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Randomly Filling an Array from a text file

First, I am new to Fortran.

I have a text file which has 5000 values .
I want to select 1000 of these numbers randomly and fill an array with it.

How would I do that?

Also: I couldn't find the fortran zone in EE.
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awesomejohn19
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awesomejohn19
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1 Solution
 
Hugh McCurdyCommented:
Maybe you should edit your header so that it includes the word FORTRAN.

Why are you using FORTRAN?  I wrote some programs in FORTRAN but it was so long ago that I don't remember it except to say that new software shouldn't be written in FORTRAN.  I can understand the problem of legacy code maintenance.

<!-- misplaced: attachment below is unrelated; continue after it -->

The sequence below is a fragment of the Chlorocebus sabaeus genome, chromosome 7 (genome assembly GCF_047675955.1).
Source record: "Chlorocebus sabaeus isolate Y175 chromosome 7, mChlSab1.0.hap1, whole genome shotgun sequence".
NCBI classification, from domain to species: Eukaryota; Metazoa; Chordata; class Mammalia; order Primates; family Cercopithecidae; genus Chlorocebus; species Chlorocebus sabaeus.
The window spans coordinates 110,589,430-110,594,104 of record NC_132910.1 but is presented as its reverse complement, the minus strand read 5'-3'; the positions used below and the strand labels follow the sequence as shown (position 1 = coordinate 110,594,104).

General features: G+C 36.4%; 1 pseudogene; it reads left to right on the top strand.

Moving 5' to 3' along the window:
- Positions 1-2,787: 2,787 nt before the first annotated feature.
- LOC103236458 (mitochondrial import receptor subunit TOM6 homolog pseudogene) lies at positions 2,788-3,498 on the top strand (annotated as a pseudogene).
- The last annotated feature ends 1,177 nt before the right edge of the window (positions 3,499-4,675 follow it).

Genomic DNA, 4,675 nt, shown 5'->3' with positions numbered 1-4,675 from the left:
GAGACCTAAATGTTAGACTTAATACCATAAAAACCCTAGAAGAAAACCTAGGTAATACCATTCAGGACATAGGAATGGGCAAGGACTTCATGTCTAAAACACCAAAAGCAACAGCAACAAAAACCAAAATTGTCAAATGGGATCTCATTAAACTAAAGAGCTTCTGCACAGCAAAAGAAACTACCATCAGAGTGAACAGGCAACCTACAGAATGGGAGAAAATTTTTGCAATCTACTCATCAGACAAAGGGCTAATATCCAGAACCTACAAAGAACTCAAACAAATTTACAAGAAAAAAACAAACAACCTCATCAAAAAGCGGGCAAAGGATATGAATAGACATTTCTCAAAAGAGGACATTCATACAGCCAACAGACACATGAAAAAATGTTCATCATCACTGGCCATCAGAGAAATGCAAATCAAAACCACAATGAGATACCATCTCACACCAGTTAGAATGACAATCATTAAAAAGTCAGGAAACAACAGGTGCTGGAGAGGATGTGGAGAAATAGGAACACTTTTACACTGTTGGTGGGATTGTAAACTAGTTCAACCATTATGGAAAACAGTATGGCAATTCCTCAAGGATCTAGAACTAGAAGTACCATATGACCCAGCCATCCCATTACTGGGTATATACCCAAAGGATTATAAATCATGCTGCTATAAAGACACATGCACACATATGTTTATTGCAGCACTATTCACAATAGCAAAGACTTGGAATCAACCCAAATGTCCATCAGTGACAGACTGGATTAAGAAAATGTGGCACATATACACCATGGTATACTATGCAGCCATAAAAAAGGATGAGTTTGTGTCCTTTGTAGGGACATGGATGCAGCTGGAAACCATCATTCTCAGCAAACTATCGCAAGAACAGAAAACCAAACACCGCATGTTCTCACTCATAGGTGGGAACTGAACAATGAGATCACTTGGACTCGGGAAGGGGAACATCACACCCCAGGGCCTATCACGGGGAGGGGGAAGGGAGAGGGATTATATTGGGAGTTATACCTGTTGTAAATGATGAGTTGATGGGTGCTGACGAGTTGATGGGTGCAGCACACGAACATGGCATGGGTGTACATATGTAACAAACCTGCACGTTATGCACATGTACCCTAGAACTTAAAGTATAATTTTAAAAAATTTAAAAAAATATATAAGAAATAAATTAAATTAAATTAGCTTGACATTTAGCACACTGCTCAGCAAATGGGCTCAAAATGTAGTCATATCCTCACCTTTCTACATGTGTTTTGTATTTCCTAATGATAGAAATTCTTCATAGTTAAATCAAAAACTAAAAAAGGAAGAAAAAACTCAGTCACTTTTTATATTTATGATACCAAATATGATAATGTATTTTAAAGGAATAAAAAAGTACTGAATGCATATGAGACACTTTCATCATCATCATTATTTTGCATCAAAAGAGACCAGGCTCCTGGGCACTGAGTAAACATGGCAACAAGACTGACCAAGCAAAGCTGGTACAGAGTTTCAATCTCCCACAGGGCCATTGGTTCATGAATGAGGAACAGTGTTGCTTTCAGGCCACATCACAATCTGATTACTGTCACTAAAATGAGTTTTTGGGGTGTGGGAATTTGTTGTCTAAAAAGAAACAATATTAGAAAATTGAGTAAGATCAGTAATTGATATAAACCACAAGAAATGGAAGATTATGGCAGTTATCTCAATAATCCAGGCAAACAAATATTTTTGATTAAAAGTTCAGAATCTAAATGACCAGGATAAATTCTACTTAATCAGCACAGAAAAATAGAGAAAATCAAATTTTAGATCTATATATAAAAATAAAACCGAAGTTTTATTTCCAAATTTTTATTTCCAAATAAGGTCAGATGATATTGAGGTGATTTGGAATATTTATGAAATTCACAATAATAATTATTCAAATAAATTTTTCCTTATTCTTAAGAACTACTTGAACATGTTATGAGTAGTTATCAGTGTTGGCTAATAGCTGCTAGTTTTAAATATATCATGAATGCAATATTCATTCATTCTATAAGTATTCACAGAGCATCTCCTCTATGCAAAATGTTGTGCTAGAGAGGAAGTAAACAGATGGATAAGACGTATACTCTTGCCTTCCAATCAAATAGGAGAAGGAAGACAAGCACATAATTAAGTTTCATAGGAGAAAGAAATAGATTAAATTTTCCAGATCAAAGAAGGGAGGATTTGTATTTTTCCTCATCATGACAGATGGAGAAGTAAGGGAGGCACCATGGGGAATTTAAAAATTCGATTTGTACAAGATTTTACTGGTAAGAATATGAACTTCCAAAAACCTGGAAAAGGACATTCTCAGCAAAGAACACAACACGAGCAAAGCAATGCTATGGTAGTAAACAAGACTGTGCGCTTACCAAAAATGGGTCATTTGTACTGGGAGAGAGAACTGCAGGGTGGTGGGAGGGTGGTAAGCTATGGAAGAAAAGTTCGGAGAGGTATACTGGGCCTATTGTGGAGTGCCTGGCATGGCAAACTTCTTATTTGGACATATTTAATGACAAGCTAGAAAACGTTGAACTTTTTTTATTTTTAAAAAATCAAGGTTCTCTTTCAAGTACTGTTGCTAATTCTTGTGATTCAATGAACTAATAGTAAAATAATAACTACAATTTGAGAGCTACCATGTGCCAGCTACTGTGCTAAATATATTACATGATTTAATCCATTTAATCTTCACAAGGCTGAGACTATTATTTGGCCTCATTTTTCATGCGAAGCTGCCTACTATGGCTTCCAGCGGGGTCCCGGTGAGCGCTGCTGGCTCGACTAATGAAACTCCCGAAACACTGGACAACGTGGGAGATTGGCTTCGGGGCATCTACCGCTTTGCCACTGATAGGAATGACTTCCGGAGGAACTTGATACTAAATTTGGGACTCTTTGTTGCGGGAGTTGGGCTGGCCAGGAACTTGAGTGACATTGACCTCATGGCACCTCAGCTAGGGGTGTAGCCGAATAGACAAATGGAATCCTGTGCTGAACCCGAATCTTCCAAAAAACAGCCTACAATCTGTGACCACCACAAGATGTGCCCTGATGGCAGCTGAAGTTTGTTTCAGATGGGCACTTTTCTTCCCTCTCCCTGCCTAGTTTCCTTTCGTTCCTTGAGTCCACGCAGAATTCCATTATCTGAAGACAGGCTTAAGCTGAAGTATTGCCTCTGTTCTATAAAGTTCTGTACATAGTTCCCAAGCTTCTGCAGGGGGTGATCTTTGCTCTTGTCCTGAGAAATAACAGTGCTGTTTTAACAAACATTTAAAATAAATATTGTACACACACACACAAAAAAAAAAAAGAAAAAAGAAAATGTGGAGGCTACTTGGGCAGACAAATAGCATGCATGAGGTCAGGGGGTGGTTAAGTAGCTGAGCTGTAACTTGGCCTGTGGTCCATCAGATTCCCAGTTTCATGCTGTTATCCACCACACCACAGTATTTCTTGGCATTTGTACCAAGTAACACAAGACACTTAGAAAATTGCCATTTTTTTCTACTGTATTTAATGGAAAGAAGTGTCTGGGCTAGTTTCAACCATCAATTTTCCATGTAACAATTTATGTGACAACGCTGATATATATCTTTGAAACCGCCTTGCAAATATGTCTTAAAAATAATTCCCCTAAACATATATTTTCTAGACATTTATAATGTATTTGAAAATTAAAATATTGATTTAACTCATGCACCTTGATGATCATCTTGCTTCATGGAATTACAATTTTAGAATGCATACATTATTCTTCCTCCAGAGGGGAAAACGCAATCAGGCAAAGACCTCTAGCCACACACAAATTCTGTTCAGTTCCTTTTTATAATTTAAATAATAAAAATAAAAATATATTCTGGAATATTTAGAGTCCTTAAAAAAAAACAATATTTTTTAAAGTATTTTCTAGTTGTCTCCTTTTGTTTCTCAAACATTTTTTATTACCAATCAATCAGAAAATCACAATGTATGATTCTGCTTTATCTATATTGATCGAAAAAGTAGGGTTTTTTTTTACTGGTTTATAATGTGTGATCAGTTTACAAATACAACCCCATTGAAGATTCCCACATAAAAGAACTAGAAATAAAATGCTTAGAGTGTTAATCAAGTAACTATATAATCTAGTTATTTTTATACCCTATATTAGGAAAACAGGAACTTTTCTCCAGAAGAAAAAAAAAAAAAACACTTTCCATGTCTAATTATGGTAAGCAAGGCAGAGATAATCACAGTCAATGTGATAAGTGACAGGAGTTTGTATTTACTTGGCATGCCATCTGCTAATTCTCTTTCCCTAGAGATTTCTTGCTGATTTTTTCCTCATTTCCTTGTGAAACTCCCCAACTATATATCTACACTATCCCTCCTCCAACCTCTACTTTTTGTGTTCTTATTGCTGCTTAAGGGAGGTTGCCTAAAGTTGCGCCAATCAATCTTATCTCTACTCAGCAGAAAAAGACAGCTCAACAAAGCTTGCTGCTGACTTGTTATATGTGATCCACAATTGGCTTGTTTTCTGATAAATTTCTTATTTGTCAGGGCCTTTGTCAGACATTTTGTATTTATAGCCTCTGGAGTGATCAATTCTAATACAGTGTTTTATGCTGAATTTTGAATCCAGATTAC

I can answer generally.  You'll need a (psuedo) random number generator.  Do you have one?

Are you supposed to print out the 1000 numbers or save them to a file or what?

Are numbers placed supposed to be unique?  That is, if you select the number in location 10 once, may you or may you not select the number in location 10 again?
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awesomejohn19Author Commented:
I am doing a simulation which generates more than 2 million results per simulation. So if I ran it 1000 times it is going to be much more than that.
Excel is way to slow to do the calculations. Matlab is slightly faster. I read that fortran is simple, hard to work with, but faster than excel and matlab. So thats why I want to give fortran a shot. My only goal is to solve lots of calculations faster.

I dont have a number generator, and I am assuming fortran does not have a rnd() kind of function. I want it to be non repetitive.